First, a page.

I’ve been always amused by the design of everyday things, by the use of colors, scale and typography, but I’m more of a bad drawer and also entirely lacking manual skills, so I kind of decided a long while ago to stay an admirer rather than creator.
Also I have always been interested in website design and front-end development, but I’ve never had the determination to dive deep in the subject. There was always something else.
Some time ago, maybe in July, David came up with the idea that we should do a website for his father (for me: Rudi), who is in the glazing business and have never really had any online presence. Rudi has always been a very close family friend and I’ve known him forever. Of course I was eager to help and more than happy to contribute to the project.
I did a couple of wireframes and sketches for the website, had a couple of phone calls and tried to formulate with David what are we actually going on here.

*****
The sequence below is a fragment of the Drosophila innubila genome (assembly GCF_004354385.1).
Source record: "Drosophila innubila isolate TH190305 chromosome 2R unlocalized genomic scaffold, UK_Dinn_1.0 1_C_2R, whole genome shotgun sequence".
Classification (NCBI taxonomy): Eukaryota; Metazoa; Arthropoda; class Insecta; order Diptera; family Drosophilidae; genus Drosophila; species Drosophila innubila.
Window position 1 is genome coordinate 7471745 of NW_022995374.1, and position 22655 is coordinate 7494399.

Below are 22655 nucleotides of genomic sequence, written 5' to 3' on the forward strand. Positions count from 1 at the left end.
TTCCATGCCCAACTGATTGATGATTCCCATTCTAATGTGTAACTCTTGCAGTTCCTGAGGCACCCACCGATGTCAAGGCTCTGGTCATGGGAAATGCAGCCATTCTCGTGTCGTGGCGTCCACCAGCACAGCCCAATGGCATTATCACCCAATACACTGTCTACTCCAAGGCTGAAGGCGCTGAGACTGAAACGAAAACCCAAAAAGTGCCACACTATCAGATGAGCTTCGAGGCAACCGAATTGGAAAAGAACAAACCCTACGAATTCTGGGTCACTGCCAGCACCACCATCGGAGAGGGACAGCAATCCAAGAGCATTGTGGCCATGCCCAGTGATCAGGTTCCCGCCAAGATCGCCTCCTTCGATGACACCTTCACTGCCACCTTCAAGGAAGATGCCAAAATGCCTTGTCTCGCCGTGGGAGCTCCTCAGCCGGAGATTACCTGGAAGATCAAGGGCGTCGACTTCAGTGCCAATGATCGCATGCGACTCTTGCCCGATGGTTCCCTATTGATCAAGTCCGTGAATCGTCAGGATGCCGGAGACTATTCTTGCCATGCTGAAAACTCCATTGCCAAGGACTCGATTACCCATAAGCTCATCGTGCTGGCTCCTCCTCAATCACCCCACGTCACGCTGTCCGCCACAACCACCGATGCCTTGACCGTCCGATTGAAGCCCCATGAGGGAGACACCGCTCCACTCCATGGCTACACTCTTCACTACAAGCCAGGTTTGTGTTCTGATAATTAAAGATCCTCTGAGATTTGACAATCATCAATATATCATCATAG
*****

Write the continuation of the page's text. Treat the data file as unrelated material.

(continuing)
During the course of the summer I’ve been studying HTML & CSS in my free time, but despite working with developers on a daily basis, my knowledge was rather theoretical at that point. As our developers were busy with our other projects I decided to take the chance and try to code and design the website in its entirety.
The people I’m working with were supportive as always, so after maybe one and a half week of working on it part-time, here is the end result. I went for a minimalistic solution, but I think the website does the job. No templates were used in the design and development process.
The long and short of it is let me present you the Várbíró Üveg website.
Make sure you try it on your mobile device and tablet. Also any constructive feedback is more than welcome… you know I’m trying to get better, who know’s what’s next.
So thanks for Avi and David for supporting my experimental learning process and big up for Mirko and Zlatan for helping me get around and do some magic. Also big thank you to Dorka Cseke for the photo of Rudi.
Oh, and if you happen to have some window problem near Budapest, don’t forget to call Rudi.